A new home for the NFB’s Toronto studios at 145 Wellington St. West in the city’s Entertainment District
December 5, 2016 – Toronto – National Film Board of Canada (NFB)
On December 12, the National Film Board of Canada’s Canadian Francophonie Studio (Studio de la Francophonie canadienne) will move to its new home in Toronto’s Entertainment District at 145 Wellington Street West, Suite 1010. Located close to industry partners, creators and co-producers, and equipped with six digital editing suites, a 20-seat screening room and a virtual reality lab, the new premises are designed to meet the changing needs of film and interactive media creation. The site will also be home to the English Program’s Ontario Studio, headed by executive producer Anita Lee, and serve as the base for René Bourdages, Director General of Creation and Innovation, who is responsible for the NFB studio’s creative leadership.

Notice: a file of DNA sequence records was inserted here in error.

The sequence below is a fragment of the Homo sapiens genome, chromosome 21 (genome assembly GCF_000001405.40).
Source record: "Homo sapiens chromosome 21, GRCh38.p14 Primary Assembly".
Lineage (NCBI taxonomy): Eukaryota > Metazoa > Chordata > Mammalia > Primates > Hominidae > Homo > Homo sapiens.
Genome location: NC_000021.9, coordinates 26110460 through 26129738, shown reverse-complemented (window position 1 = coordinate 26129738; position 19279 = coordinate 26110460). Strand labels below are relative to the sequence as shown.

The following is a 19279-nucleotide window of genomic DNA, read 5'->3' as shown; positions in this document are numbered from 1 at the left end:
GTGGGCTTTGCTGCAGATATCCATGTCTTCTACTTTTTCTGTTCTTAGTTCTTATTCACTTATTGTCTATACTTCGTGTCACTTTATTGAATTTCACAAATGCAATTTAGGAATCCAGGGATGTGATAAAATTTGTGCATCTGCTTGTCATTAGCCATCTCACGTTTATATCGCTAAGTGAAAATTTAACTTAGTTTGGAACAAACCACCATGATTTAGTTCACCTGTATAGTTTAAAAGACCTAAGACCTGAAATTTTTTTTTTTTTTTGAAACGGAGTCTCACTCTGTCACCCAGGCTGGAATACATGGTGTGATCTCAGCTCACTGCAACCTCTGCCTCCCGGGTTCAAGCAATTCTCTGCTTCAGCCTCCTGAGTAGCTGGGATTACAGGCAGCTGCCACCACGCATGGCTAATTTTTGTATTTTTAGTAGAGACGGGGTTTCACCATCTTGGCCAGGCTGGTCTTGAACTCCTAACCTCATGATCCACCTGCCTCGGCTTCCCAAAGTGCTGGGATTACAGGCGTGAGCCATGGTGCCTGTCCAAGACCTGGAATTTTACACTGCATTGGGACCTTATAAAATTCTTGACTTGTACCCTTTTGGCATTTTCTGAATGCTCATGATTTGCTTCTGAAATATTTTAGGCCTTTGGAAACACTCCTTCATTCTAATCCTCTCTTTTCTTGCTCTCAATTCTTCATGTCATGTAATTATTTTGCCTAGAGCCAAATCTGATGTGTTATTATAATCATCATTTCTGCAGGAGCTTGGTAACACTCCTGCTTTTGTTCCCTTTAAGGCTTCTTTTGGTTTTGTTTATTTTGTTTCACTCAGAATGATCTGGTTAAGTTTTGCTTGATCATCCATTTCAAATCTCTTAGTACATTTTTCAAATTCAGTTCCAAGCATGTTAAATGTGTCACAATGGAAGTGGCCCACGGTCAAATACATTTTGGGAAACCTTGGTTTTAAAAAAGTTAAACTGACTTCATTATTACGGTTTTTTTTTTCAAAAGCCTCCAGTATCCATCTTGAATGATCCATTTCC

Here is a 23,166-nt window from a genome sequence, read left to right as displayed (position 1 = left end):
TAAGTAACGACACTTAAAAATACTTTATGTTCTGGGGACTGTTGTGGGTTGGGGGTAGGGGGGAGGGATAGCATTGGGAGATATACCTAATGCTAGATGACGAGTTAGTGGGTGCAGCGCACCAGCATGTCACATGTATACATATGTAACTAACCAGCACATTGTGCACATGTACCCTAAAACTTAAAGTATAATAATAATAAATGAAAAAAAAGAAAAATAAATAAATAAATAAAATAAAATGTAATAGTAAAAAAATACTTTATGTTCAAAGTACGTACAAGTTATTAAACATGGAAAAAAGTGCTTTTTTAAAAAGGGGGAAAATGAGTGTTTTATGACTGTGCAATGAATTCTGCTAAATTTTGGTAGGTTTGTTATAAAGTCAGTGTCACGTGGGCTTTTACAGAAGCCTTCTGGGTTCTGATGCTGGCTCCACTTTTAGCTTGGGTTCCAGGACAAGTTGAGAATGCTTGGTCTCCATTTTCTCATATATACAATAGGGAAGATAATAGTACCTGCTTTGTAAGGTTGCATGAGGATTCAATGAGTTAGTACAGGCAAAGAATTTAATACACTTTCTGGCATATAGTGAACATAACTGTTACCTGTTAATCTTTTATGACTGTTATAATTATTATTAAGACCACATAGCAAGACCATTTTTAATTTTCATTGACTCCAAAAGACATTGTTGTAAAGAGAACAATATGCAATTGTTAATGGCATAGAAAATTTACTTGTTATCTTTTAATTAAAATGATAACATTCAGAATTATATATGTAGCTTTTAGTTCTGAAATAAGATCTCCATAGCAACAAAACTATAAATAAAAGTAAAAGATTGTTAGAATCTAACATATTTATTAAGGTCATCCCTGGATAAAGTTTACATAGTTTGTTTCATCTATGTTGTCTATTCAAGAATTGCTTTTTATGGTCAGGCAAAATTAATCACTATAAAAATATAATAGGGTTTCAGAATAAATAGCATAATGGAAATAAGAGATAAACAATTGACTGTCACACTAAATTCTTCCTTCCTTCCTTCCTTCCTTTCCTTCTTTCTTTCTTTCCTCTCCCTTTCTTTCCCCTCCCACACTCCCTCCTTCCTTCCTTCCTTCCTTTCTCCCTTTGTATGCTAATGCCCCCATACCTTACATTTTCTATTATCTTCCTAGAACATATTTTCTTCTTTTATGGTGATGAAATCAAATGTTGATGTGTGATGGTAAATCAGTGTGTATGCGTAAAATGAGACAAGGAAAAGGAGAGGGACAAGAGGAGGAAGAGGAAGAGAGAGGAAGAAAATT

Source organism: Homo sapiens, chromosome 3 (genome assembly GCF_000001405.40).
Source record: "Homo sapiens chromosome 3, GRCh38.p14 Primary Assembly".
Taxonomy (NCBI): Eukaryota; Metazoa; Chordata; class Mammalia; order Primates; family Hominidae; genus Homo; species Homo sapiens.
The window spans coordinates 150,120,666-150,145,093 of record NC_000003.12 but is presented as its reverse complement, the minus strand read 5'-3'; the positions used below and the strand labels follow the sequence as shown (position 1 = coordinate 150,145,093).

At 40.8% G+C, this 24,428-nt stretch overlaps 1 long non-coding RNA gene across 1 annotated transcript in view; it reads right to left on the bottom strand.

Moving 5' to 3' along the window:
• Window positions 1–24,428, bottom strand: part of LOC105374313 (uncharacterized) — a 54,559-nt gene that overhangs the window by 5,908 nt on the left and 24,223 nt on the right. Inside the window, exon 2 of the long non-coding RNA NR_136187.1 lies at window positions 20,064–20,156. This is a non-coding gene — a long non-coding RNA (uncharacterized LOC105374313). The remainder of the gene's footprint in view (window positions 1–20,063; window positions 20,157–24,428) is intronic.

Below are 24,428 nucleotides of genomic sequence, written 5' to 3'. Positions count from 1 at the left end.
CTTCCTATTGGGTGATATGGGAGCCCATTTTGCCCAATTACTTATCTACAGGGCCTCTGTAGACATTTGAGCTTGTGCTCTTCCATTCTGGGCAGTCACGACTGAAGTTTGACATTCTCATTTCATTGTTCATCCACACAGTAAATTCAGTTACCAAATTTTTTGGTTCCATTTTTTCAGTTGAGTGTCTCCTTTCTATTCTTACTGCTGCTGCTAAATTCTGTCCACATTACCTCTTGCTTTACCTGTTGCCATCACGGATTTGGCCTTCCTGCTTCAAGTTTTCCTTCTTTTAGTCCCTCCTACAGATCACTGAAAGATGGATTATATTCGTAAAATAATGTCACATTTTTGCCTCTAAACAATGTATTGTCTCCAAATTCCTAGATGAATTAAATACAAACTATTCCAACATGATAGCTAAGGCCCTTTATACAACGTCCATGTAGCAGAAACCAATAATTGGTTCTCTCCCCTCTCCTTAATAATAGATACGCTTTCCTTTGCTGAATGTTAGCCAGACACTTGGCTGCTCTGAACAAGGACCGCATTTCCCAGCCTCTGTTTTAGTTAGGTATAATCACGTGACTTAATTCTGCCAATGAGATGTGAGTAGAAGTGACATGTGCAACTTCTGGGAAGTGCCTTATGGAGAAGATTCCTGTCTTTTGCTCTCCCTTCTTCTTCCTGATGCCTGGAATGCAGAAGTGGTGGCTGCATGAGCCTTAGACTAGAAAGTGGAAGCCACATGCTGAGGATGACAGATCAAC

Under executive producer Dominic Desjardins, the Canadian Francophonie Studio focuses on French linguistic-minority productions that reflect the richness and diversity of francophone culture and communities across the country. The Toronto production centre serves Central and Western Canada while its Moncton counterpart, headed by producer Jac Gautreau, handles Acadian works.
Recent productions from the Studio include the feature films From Sherbrooke to Brooks, directed by Roger Parent (Alberta), and Viola Léger, Together, directed by Rodolphe Caron (Acadia). One project in development is Voyages immobiles, an interactive virtual reality installation aimed at enhancing the bonds between North America’s French speakers and francophiles through cutting-edge immersive technologies.
Also moving to the new space are members of the NFB’s education, audience development, communications and marketing teams.
Canadian Francophonie Studio
About the NFB
The NFB is Canada’s public producer and distributor of award-winning documentaries and auteur animation, working with talented creators across the country. The NFB is taking action to combat systemic racism and become a more open and diverse organization, while working to strengthen Indigenous-led production and gender equity in film. NFB productions have won more than 7,000 awards, including 12 Oscars. To access this unique content, visit NFB.ca.